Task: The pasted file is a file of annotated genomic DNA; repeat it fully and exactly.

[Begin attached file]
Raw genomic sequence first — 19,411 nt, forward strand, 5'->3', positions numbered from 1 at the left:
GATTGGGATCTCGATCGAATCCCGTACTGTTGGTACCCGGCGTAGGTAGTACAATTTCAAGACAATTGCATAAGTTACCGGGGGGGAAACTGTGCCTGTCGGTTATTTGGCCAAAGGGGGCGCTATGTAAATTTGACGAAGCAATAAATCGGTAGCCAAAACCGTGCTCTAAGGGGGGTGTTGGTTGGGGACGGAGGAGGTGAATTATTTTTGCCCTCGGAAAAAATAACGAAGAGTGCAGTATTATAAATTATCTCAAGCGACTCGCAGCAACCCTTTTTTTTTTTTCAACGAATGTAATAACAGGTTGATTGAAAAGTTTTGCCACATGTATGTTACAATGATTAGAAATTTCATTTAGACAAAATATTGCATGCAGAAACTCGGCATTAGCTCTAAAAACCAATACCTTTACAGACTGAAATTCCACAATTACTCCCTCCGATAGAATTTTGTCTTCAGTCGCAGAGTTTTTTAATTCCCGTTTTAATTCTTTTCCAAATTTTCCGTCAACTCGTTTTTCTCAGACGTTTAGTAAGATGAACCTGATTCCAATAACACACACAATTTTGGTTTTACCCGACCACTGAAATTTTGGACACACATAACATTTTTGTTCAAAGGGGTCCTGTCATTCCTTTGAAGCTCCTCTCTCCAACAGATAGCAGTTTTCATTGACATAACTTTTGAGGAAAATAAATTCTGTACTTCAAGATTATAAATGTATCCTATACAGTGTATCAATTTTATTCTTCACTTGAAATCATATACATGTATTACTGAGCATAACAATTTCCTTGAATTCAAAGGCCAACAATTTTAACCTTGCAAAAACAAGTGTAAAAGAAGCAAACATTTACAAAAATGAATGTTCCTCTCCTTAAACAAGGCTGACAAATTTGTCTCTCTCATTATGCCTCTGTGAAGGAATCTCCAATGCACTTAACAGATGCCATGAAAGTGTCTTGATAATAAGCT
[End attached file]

Raw genomic sequence first — 19,411 nt, forward strand, 5'->3', positions numbered from 1 at the left:
GATTGGGATCTCGATCGAATCCCGTACTGTTGGTACCCGGCGTAGGTAGTACAATTTCAAGACAATTGCATAAGTTACCGGGGGGGAAACTGTGCCTGTCGGTTATTTGGCCAAAGGGGGCGCTATGTAAATTTGACGAAGCAATAAATCGGTAGCCAAAACCGTGCTCTAAGGGGGGTGTTGGTTGGGGACGGAGGAGGTGAATTATTTTTGCCCTCGGAAAAAATAACGAAGAGTGCAGTATTATAAATTATCTCAAGCGACTCGCAGCAACCCTTTTTTTTTTTTCAACGAATGTAATAACAGGTTGATTGAAAAGTTTTGCCACATGTATGTTACAATGATTAGAAATTTCATTTAGACAAAATATTGCATGCAGAAACTCGGCATTAGCTCTAAAAACCAATACCTTTACAGACTGAAATTCCACAATTACTCCCTCCGATAGAATTTTGTCTTCAGTCGCAGAGTTTTTTAATTCCCGTTTTAATTCTTTTCCAAATTTTCCGTCAACTCGTTTTTCTCAGACGTTTAGTAAGATGAACCTGATTCCAATAACACACACAATTTTGGTTTTACCCGACCACTGAAATTTTGGACACACATAACATTTTTGTTCAAAGGGGTCCTGTCATTCCTTTGAAGCTCCTCTCTCCAACAGATAGCAGTTTTCATTGACATAACTTTTGAGGAAAATAAATTCTGTACTTCAAGATTATAAATGTATCCTATACAGTGTATCAATTTTATTCTTCACTTGAAATCATATACATGTATTACTGAGCATAACAATTTCCTTGAATTCAAAGGCCAACAATTTTAACCTTGCAAAAACAAGTGTAAAAGAAGCAAACATTTACAAAAATGAATGTTCCTCTCCTTAAACAAGGCTGACAAATTTGTCTCTCTCATTATGCCTCTGTGAAGGAATCTCCAATGCACTTAACAGATGCCATGAAAGTGTCTTGATAATAAGCT